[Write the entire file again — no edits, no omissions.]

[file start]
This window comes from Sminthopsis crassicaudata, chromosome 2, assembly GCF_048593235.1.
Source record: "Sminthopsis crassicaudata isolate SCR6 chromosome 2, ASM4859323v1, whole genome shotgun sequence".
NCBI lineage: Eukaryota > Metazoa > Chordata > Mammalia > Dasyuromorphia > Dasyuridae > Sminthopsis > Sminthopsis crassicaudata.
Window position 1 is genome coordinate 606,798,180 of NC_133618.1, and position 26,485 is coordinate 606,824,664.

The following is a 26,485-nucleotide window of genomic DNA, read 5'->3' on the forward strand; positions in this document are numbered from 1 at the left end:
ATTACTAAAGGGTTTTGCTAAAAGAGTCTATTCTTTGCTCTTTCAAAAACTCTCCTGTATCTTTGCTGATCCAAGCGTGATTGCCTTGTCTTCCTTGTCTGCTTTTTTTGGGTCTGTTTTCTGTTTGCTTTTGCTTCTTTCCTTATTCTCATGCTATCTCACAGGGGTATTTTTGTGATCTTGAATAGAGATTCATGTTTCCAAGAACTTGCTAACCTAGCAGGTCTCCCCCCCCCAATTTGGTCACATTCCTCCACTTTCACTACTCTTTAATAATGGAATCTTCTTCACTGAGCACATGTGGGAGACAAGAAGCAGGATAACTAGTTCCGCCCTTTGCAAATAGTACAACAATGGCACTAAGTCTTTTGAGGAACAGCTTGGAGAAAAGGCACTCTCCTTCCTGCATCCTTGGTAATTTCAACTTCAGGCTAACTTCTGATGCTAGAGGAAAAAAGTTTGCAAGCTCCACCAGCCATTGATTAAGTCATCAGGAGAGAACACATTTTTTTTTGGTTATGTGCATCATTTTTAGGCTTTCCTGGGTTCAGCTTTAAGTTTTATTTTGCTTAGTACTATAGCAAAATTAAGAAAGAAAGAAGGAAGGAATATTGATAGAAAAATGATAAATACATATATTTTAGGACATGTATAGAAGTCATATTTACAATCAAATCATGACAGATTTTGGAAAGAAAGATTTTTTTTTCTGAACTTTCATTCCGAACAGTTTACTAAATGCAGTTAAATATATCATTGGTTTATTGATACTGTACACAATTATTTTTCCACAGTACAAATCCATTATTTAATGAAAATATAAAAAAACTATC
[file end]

This window comes from Sminthopsis crassicaudata, chromosome 2, assembly GCF_048593235.1.
Source record: "Sminthopsis crassicaudata isolate SCR6 chromosome 2, ASM4859323v1, whole genome shotgun sequence".
NCBI lineage: Eukaryota > Metazoa > Chordata > Mammalia > Dasyuromorphia > Dasyuridae > Sminthopsis > Sminthopsis crassicaudata.
Window position 1 is genome coordinate 606,798,180 of NC_133618.1, and position 26,485 is coordinate 606,824,664.

The following is a 26,485-nucleotide window of genomic DNA, read 5'->3' on the forward strand; positions in this document are numbered from 1 at the left end:
ATTACTAAAGGGTTTTGCTAAAAGAGTCTATTCTTTGCTCTTTCAAAAACTCTCCTGTATCTTTGCTGATCCAAGCGTGATTGCCTTGTCTTCCTTGTCTGCTTTTTTTGGGTCTGTTTTCTGTTTGCTTTTGCTTCTTTCCTTATTCTCATGCTATCTCACAGGGGTATTTTTGTGATCTTGAATAGAGATTCATGTTTCCAAGAACTTGCTAACCTAGCAGGTCTCCCCCCCCCAATTTGGTCACATTCCTCCACTTTCACTACTCTTTAATAATGGAATCTTCTTCACTGAGCACATGTGGGAGACAAGAAGCAGGATAACTAGTTCCGCCCTTTGCAAATAGTACAACAATGGCACTAAGTCTTTTGAGGAACAGCTTGGAGAAAAGGCACTCTCCTTCCTGCATCCTTGGTAATTTCAACTTCAGGCTAACTTCTGATGCTAGAGGAAAAAAGTTTGCAAGCTCCACCAGCCATTGATTAAGTCATCAGGAGAGAACACATTTTTTTTTGGTTATGTGCATCATTTTTAGGCTTTCCTGGGTTCAGCTTTAAGTTTTATTTTGCTTAGTACTATAGCAAAATTAAGAAAGAAAGAAGGAAGGAATATTGATAGAAAAATGATAAATACATATATTTTAGGACATGTATAGAAGTCATATTTACAATCAAATCATGACAGATTTTGGAAAGAAAGATTTTTTTTTCTGAACTTTCATTCCGAACAGTTTACTAAATGCAGTTAAATATATCATTGGTTTATTGATACTGTACACAATTATTTTTCCACAGTACAAATCCATTATTTAATGAAAATATAAAAAAACTATC